Montana DDP Autism Information
The Centers for Medicare & Medicaid Services approved Montana’s new autism home and community-based services waiver for children (Children's Autism Waiver) to become effective January 1, 2009. The new waiver will initially serve about 40- 45 children diagnosed with autism who are at least 15 months through age four when enrolled into the waiver. Enrollment will be limited to a maximum three-year period at an average cost of $40,000 per year per child. Services include 20-25 hours per week of intensive in-home habilitation training by a children’s autism trainer, respite, waiver-funded children’s case management, adaptive equipment/environmental modification, occupational therapy, physical therapy, speech therapy, transportation, individual goods and services, and program design and monitoring for children.
To view the waiver application go to http://dphhs.mt.gov/dsd/mt0667rwaiver/.
Progress Reports for the Children's Autism Waiver
- Initial Outcomes of Cohort One - Executive Summary – January 22, 2013
- Initial Outcomes of Cohort One - Full Report – January 22, 2013
Preliminary progress reports for the Children’s Autism Waiver:
- 1 in 150 children are born with autism (2002 data)
- 1.5 million Americans are affected by autism
- 10-17 % increase in incidents of autism each year
- $3.2 million per capita cost of autism over the person's lifetime without effective intervention
- 47% of children are mainstreamed as a result of intensive ABA programs
- $1.7 million to $2.8 million per person estimated cost benefit (avoidance) from intervention
What are autism spectrum disorders?
Autism is one in a group of disorders known as autism spectrum disorders (ASDs). An ASD begins before the age of 3 and lasts throughout a person's life. ASDs are developmental disabilities that cause substantial impairments in social interaction and communication and the presence of unusual behaviors and interests. The thinking and learning abilities of people with ASDs can vary—from gifted to severely challenged. There is usually nothing about how a person with an ASD looks that sets them apart from other people, but they may communicate, interact, behave, and learn in ways that are different from most people.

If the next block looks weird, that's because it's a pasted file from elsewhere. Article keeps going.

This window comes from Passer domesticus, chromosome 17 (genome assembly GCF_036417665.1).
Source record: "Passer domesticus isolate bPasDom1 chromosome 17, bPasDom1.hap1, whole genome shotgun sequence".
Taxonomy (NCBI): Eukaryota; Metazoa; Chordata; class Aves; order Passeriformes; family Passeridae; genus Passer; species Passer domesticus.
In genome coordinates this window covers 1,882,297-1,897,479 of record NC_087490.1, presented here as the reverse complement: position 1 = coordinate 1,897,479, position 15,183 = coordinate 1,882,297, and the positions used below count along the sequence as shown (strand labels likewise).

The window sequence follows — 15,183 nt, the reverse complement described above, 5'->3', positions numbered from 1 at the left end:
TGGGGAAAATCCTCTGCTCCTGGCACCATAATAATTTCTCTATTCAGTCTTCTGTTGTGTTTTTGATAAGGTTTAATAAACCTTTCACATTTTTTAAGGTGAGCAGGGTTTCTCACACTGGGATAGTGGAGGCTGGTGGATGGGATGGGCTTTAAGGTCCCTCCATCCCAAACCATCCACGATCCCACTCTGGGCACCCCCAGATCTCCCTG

What are some of the signs of ASDs?
People with ASDs may have problems with social, emotional, and communication skills. They might repeat certain behaviors and might not want change in their daily activities. Many people with ASDs also have different ways of learning, paying attention, or reacting to things. ASDs begin during early childhood and last throughout a person's life.
Red Flags of Autism Spectrum Disorders:
If your baby shows two or more of these signs, please seek an immediate evaluation.
Impairment in Social Interaction:
- Lack of appropriate eye gaze
- Lack of warm, joyful expressions
- Lack of sharing interest or enjoyment
- Lack of response to name
Impairment in Communication:
- Lack of showing gestures
- Lack of coordination of nonverbal communication
- Unusual prosody (little variation in pitch, odd intonation, irregular rhythm, unusual voice quality)
Repetitive Behaviors & Restricted Interests:
- Repetitive movements with objects
- Repetitive movements or posturing of body, arms, hands, or fingers
* Note: Contact your child’s doctor or nurse if your child experiences a dramatic loss of skills at any age.
What can I do if I think my child has an ASD?
If you or your doctor think there could be a problem, contact the nearest DDP Regional Office to find out more information about testing and services.
- January 2009 Press Release - March 31 Deadline for Autism Screenings
- June 2008 Press Release - DPHHS to Address Growing Autism Numbers
- July 2008 Press Release - DPHHS to Screen Children Under Five for Autism